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2 doesn't have to be this hard. The Geography Department at USF agreed to work on his behalf in order to find a position for his wife, Ingrid. First impressions of USF When Dr. Archer stepped on campus, his first impression was of an industrial park. "I thought it was ugly as sin I couldn't figure out what the campus was On the other hand I saw that it was a place of real opportunity It looked like a place that I could hit the ground running and still have time for my family." He made the decision based first on family, and s econdly on a "fairly decent salary" that was offered to him in addition to finding work for his wife. After a few years, Dr. Archer received help from Provost David Stamps in securing employment for his wife at the University. Human Geography Dr. Archer was the first in the department to study "human geography," an approach that "the older fellas didn't understand." While geography itself is the study of the human environment relationship, human geographers study how people affect the socially constructe d environment, asking questions such as how cities are constructed and how they modify human behavior. "My human geography is more social Why is it that we have rich people in the suburbs and poor people in inner cities, and how do those environments aff ect the behavior of those people." Human laboratory Because he saw USF students as largely regional and homogenous, one of his goals was to "bring the world to them." Being at a commuter university where many students maintain lives off campus makes it mo re difficult for Dr. Archer to "take them into my little laboratory which I call my classroom" and get them to think differently about the "real world" and its human constructions. He perceives another role he plays at the university as doing "missionary w ork" for the discipline of geography. Personal reputation on campus "I have a reputation around campus so that people that take my classes you know he's crazy as a loon, he's going to pound walls, he's going to jump up and down, wake you up, he's goin g to be like a Protestant minister in your face, and so, you better be ready for it." Development of the department In the late 1980s, a new department chair was hired to bring in a "more modern geography," focused in part on computerized cartography referred to as Geographic Information Systems. This computerization facilitates a more effective understanding of geographic relationships. While that is a valuable technique, as a geographer, it is important to determine what data should be considered and how to interpret the results.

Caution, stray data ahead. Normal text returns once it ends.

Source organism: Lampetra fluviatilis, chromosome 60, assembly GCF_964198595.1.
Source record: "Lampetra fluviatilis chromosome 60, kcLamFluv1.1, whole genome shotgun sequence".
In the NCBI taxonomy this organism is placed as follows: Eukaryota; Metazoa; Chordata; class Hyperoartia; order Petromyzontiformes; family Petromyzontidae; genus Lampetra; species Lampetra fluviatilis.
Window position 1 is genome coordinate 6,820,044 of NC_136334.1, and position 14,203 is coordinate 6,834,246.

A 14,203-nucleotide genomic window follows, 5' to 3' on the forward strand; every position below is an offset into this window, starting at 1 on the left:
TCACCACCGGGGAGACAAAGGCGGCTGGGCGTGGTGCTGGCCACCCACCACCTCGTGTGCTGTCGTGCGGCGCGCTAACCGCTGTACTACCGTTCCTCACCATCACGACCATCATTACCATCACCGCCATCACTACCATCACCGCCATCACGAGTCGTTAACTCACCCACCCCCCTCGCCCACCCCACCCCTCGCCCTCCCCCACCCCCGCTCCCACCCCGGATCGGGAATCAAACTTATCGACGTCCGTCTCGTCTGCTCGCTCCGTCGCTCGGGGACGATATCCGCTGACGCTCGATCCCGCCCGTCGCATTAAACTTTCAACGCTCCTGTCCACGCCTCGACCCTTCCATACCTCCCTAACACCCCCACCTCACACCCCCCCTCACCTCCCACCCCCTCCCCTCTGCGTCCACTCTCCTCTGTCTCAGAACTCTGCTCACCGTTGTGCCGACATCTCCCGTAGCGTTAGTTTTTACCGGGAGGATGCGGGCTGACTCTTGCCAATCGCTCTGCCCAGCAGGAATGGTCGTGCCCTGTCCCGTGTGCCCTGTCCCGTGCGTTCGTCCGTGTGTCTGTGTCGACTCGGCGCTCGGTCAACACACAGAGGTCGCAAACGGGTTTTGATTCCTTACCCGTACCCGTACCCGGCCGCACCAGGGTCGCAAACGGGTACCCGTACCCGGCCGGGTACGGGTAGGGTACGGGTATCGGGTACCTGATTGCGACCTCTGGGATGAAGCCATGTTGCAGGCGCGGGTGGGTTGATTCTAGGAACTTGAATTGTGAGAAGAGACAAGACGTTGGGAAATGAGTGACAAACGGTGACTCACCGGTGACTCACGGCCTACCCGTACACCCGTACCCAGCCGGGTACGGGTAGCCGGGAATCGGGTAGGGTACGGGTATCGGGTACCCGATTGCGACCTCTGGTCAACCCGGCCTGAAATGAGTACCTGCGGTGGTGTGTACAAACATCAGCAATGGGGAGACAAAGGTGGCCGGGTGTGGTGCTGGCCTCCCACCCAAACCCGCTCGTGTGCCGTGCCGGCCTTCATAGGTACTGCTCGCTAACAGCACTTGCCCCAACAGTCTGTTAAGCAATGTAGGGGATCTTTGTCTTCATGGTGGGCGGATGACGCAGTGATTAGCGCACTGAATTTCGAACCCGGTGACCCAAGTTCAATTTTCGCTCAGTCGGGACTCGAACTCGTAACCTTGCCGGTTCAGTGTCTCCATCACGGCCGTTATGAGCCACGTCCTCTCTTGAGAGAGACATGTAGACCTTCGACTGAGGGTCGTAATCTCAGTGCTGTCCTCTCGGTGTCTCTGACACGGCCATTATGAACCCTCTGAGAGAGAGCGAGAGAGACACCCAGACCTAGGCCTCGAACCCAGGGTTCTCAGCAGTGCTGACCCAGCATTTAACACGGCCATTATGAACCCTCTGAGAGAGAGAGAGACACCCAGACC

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3 Department revitalization At one point in the 1980s, the department had dwindled down to three faculty members, and there was talk about closing it down and reassigning the staff elsewhere. The Dean at the time recognized i ts value and worked to save the department from dissolution. Part of the program's revival was the hiring of a new dean in 1987 who began bringing on new faculty members. Dr. Archer was hired in 1991. Experiences at USF "My experiences here have been mos tly positive I've been very impressed by my ability to get to know upper administrators on a personal level they don't embody a sort of haughty institutional approach to their position it makes it a lot more interesting it's a team effort we ar e creating an institution." Current work Though he enjoys serving as chair of the department, his "real joy" is teaching and research. He currently teaches one single credit course each semester in addition to his administrative duties, and also particip ates in the honors program. Memorable experiences One of his most memorable experiences with his students was taking them on a field trip to Celebration in Orlando, "Trying to give them a sense of what the meaning was instead of just being a sort of them e park experience but a real lived environment that was being constructed right in our midst I think that stands out because it turned around a lot of their thoughts about the polarization of wealth and poverty." End of Interview